by Karl Denninger, Market Ticker:
One of the common chestnuts is that stocks are “not that expensive” on a forward P/E basis, especially with the recent drop that took about 1 point off that P/E.
While those forward numbers remain above historical averages, down is down and thus this is a buying opportunity, right?
Not so fast.
One must look first at how the earnings numbers we have today are being made.
Let’s look quickly at one example from last night: Disney.
In percentage terms all of their business segments lost operating profits except one: Theme parks, which were up big (21%). The theme park business has seen utterly-monstrous ticket price increases, both on a gross and “best deal” basis over the last several years. In fact they’re gone up 116% for some people (like Florida Residents) over the last decade. We used to be able to buy Play Four Days tickets that were good from early January until June 30th, were park hoppers, good for any four days during that period of time, and were $100 each. That’s $25/day, per person, and got you into any or all of the Disney parks in Orlando except the waterparks (which were not included.)
Today the “best deal” for a Florida Resident is $179, which sounds fairly comparable except they’re not hoppers! To be able to go between parks the price is $216.50, which is well more than a clean double.
It’s just as bad if you want to attend any of the other Orlando parks. Universal has gotten downright extortionate since their Harry Potter stuff opened up, in that now to really enjoy it you have to buy the two-park ticket because they cleverly put part of it in each of Universal and Islands of Adventure. So if you only want to do the amusement park sort of ride thing — no real Potter deal for you. Never mind one-day ticket prices that are now well north of $100 and that’s before you pay the daily parking fee and buy a $10 hotdog that cost them fifty cents.
Now take Disney’s other businesses. Films were down by a couple percent, consumer product sales off 4%, and broadcast TV license fees down an utterly-enormous 25%. But for people buying overpriced park tickets — a clearly-discretionary purchase that they’ve ratcheted up enormously to get higher and higher “ARPU”s Disney would be cooked.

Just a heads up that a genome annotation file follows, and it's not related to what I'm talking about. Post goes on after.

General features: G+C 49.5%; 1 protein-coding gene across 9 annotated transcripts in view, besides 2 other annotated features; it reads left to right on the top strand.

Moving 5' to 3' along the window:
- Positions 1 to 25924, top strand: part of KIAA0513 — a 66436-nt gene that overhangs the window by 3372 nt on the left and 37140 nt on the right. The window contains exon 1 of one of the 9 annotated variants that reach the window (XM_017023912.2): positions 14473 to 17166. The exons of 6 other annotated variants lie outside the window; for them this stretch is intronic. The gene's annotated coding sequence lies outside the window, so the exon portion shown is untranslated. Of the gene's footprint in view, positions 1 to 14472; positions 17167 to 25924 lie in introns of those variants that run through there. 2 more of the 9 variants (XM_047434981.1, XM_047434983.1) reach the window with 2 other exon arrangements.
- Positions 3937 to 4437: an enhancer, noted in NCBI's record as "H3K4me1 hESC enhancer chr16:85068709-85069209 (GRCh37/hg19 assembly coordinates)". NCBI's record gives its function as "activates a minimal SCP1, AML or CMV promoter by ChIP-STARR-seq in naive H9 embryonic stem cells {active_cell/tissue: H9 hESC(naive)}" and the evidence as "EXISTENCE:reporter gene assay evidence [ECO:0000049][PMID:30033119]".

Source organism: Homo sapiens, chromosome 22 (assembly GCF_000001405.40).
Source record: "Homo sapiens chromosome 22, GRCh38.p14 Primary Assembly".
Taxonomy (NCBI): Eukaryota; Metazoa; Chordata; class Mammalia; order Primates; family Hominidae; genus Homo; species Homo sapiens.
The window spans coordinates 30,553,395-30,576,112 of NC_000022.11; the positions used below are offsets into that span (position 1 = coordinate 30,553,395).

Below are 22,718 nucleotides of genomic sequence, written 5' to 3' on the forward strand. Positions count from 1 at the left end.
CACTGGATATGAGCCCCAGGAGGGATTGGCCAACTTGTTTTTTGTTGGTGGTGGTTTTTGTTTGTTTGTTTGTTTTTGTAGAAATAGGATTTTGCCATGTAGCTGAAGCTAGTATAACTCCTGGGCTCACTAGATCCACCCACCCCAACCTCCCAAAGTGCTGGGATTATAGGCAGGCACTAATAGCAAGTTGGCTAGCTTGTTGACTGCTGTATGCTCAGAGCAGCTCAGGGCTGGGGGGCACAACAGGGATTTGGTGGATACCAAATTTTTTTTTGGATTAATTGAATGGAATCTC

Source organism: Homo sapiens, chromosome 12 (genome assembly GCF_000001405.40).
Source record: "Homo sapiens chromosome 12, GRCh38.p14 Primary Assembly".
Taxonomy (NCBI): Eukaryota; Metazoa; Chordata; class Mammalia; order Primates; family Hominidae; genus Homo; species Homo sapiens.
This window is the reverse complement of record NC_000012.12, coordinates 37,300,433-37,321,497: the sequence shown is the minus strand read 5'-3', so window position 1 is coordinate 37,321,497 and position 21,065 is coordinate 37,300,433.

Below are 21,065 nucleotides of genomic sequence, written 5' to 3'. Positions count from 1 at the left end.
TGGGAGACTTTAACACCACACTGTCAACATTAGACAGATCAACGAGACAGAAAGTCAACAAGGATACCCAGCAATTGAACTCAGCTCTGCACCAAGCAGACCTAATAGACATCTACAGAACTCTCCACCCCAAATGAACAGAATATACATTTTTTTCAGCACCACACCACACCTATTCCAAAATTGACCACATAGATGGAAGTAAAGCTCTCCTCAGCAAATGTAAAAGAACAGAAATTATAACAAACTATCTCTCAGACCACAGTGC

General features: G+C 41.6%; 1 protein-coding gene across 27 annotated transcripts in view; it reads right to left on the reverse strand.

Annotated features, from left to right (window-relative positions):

They’re not alone in this.
Note that virtually all of the so-called “high flyers” measure, in some form or another, their success by rising ARPU. (Average revenue per user.) Hotels, for example, measure their “success” based on the increase in price paid per night, which of course means prices are being jacked. Hilton, which owns Hampton Inn, has become one of the masters of this; I used to stay in their properties almost-exclusively, but their price increases have gotten so extortionate over the last few years, well north of 50% at most properties over the last three to five years and in some cases nearing or even exceeding a double while the quality and amenities offered have not increased materially at all and in some cases, such as their “free” WiFi, quality has been reduced to scrap in an attempt to force you to pay a daily fee for actual working WiFi, that I no longer think they’re worth it. As such my room nights on their properties have gone to an effective zero over the last three years, with the exception being the few properties where (probably) they have found themselves with a near-empty hotel and thus are being more-reasonable.
Obviously I’m not in the majority of opinion on this as Hilton’s stock has more than doubled over the last couple of years.
What makes this sort of thing possible?
Big spreads where companies and individuals can borrow nearly-unlimited amounts of money for non-productive purpose, whether that be consumption in the case of individuals on their credit cards and car loans, stock buybacks and dividends and other purposes that do not result in net investments being made in productive capacity.